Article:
The Ubiquitin Proteasome System regulates essentially every cellular process and its misregulation can cause or potentiate disease. The 20S core proteasome is the endpoint of this process and its internal active sites degrade proteins to small peptides. However, there is a gap in our knowledge about how ubiquitinated proteins are recognized and then injected into the 20S for degradation. Two different ATP-dependent complexes have been shown to catalyze the degradation of ubiquitinated proteins, the 19S regulatory particle and P97 (VCP/CDC48). The 19S associates with the 20S to make the 26S proteasome;however, we do not understand how the 19S's molecular machinery-its ring of ATPases-uses ATP to bind and translocate substrates into the 20S. Even less is understood about how P97 catalyzes protein degradation including whether or not it even associates with the proteasome. Our long-term goal is to understand how protein degradation is regulated and to develop modulators that specifically target these regulatory mechanisms, which can be used as research tools or therapeutic agents. The overall objective of this application, which is the next step toward attaining this long- term goal, is to elucidate how the proteasomal ATPases and P97 function at a molecular level to facilitate protein degradation. The rationale for this objective is that detailed molecular models of how ubiquitinated proteins are processed for degradation are needed to understand how their misregulation is involved in disease. The objective of the application will be attained by pursuing two specific aims.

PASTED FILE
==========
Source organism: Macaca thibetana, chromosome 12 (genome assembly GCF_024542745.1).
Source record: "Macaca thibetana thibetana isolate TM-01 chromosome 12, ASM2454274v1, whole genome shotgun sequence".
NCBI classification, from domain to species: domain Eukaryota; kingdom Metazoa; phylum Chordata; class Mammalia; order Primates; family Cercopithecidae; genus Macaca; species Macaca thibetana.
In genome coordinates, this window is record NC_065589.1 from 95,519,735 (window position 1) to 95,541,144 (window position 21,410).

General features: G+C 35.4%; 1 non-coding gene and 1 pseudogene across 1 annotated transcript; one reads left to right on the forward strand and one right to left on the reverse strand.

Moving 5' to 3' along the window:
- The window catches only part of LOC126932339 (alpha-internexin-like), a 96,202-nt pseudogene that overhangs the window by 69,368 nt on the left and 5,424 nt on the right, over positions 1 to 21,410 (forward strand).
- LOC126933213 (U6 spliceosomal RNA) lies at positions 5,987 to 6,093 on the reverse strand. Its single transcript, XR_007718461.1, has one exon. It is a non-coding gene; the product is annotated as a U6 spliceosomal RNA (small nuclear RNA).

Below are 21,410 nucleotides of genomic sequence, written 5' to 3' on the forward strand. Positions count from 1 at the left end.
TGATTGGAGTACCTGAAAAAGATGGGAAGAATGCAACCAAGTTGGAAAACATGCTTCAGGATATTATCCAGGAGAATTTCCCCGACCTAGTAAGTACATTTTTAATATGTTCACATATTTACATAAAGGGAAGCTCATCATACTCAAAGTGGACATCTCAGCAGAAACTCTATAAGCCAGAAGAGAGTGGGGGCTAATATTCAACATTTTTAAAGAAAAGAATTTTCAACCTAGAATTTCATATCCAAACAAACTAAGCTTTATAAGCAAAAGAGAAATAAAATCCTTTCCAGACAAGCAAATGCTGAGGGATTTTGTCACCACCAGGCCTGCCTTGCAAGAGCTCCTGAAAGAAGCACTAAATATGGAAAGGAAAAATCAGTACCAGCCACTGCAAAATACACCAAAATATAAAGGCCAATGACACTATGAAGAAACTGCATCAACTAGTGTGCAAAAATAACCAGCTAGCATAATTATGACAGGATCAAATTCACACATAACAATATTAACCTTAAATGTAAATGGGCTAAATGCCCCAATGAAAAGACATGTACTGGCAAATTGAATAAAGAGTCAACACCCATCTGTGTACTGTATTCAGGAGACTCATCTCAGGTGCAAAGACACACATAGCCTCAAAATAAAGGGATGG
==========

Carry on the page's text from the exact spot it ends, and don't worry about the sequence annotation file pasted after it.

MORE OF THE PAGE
The first aim will determine how allosteric regulation in the proteasomal ATPases control the position and timing of ATP hydrolysis to properly coordinate substrate degradation. Various biochemical and biophysical approaches will be taken utilizing both archaeal and eukaryotic model systems supported by yeast genetics.
The second aim will determine how P97 catalyzes substrate degradation by the proteasome. Similar enzymological approaches will be taken using in vitro reconstituted systems, and the importance of a putative P97-20S interaction will be evaluated in mammalian and yeast model systems. This approach is innovative because we have generated a novel experimental system that will allow us to investigate the specific roles and functions of these enzymes and apply these findings to cell models in novel ways to determine their functional and biological roles. These outcomes are expected to have an important positive impact because they identify regulatory features of the UPS that have been missing from our under- standing of ubiquitin-dependent protein degradation. This contribution is significant because an understanding of how these molecular machines catalyze protein degradation is essential for understanding how this critical process can be misregulated in diseases such as cancer, neurodegenerative disease and aging. Such insights will lay the foundation for the development of new therapeutic strategies to specifically inhibit or activate these separate degradation pathways.
The proposed research is relevant to public health because protein degradation affects nearly every process in the cell and the mis-regulation of protein degradation underlies many diseases including cancer and neurodegenerative diseases. Understanding how proteasomal regulatory proteins function is crucial to elucidating their biological roles, and can provide new targets for the development of therapeutics that modulate specific pathways for protein degradation. Thus, the proposed research is relevant to the part of NIH's mission that pertains to increasing our understanding of life processes that lays the foundation for advances in disease treatment.
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